HealthDay News — Antihypertensive medication use and blood pressure control are increasing among U.S. adults, but racial disparities still exist, study results suggest.
The number of patients using multiple agents to control their BP jumped from 36.8% in 2001 to 47.7% in 2010 (P<0.01), Qiuping Gu, MD, PhD, of the CDC’s National Center for Health Statistics in Hyattsville, Md., and colleagues reported in Circulation.
Patients on combination therapy with either a single pill or multi-pill regimen have a 55% and 26% relative increase, respectively, in the likelihood of achieving BP control compared with those on monotherapy (P<0.05 for both).
“The value of using multiple antihypertensive drugs [is that it] improves the overall efficacy of drugs, reduces dose-dependent side effects, and increases patients’ adherence to medication regimens,” the researchers wrote.
They assessed recent trends in antihypertensive medication use and its impact on BP control in a cohort of 9,320 hypertensive adults, aged 18 years or older, who participated in the National Health and Nutrition Examination Survey (NHANES) 2001 to 2010.
Hypertension was defined as a systolic blood pressure of 140 mm Hg or higher, a diastolic pressure of 90 mm Hg or higher, or an answer of yes to the question, “Because of your hypertension/high blood pressure are you now taking prescribed medicine?”
Systolic BP less than 140 mm Hg and diastolic pressure of less than 90 mm Hg was considered controlled, or a systolic BP of less than 130 mm Hg and a diastolic pressure of less than 80 mm Hg for patients with diabetes or chronic kidney disease.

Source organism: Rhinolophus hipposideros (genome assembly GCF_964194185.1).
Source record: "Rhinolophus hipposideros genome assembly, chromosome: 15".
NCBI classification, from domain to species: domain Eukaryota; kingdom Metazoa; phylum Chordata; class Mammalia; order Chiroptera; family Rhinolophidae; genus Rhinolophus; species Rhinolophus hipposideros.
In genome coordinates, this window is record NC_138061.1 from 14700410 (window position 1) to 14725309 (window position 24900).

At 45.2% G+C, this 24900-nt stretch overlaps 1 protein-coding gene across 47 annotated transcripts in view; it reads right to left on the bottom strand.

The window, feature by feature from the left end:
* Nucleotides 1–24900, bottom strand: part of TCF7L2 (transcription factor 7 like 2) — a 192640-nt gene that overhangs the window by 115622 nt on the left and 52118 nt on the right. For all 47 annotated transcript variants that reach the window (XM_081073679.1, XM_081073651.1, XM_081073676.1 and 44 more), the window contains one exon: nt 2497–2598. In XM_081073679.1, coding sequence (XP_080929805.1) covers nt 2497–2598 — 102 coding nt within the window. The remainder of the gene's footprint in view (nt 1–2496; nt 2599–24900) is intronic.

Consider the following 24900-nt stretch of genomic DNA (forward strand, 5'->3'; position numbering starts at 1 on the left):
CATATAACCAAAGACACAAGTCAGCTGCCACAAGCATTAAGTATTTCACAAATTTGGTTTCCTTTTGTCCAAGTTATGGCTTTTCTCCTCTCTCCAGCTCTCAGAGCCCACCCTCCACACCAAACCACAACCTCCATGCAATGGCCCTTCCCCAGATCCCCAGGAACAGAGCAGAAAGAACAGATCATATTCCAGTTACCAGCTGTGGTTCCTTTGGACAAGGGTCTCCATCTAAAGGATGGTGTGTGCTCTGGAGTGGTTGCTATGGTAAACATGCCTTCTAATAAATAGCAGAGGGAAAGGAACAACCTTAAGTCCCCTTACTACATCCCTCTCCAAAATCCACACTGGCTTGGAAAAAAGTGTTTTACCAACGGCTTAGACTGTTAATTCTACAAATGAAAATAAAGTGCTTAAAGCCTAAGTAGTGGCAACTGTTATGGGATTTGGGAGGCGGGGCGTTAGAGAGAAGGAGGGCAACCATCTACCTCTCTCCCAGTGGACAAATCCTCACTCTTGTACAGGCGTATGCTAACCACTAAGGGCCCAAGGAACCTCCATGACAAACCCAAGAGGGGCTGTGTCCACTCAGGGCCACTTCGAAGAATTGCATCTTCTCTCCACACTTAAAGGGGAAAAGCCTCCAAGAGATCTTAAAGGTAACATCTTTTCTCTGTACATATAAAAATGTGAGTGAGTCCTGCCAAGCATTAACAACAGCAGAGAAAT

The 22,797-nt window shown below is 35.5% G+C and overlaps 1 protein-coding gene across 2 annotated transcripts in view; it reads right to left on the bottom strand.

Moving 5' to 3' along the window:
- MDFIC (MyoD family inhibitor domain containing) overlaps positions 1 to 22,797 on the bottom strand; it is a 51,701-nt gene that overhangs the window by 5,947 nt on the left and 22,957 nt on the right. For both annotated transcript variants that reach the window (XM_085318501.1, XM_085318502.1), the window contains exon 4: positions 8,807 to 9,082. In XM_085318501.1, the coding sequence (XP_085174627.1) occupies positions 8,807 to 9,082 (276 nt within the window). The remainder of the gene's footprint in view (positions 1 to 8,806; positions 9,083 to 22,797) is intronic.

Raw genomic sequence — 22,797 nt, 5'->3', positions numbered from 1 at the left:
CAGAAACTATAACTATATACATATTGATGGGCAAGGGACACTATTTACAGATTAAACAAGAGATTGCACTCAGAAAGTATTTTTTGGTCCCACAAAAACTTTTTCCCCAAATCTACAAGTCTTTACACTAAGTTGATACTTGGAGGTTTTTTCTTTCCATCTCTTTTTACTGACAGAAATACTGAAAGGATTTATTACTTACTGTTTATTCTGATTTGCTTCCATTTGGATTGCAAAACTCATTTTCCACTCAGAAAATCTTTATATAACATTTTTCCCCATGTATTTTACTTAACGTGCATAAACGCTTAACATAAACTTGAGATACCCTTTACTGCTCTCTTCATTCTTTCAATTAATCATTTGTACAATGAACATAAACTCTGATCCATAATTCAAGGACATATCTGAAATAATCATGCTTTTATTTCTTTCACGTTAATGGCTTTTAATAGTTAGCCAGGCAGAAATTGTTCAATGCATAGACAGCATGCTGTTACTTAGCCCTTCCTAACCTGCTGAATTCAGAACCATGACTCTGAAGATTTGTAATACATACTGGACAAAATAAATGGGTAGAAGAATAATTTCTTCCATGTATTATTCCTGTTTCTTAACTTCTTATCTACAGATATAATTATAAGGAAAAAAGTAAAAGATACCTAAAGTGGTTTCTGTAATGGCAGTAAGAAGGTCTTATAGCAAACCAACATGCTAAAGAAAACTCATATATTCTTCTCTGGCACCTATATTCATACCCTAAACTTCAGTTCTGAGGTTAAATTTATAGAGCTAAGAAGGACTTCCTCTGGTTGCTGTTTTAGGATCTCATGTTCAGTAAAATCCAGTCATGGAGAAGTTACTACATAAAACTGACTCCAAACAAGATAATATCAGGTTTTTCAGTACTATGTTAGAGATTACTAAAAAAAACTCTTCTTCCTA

The researchers found that, from 2001-2002 to 2009-2010, the prevalence of antihypertensive medication use increased from 63.5% to 77.3% (P<0.01), and multiple antihypertensive agent use increased from 36.8% to 47.7 %. Use of thiazide diuretics, beta-blockers, ACE inhibitors, and angiotensin receptor blockers increased by a relative 23%, 57%, 31%, and 100%, respectively, whereas use of calcium channel blockers remained relatively steady.
By 2009 to 2010, blood pressure was controlled in 47% of all people with hypertension and 60% of treated individuals with hypertension. However, rates of uncontrolled hypertension were still high for older Americans, blacks, individuals with diabetes and those with chronic kidney disease.
Mexican-Americans with hypertension were also less likely to be taking antihypertensive medication than their non-Hispanic white counterparts.
“More efforts are needed to close the gap between treatment and control and to maximize the public health and clinical benefits among those high-risk subpopulations,” the researchers wrote.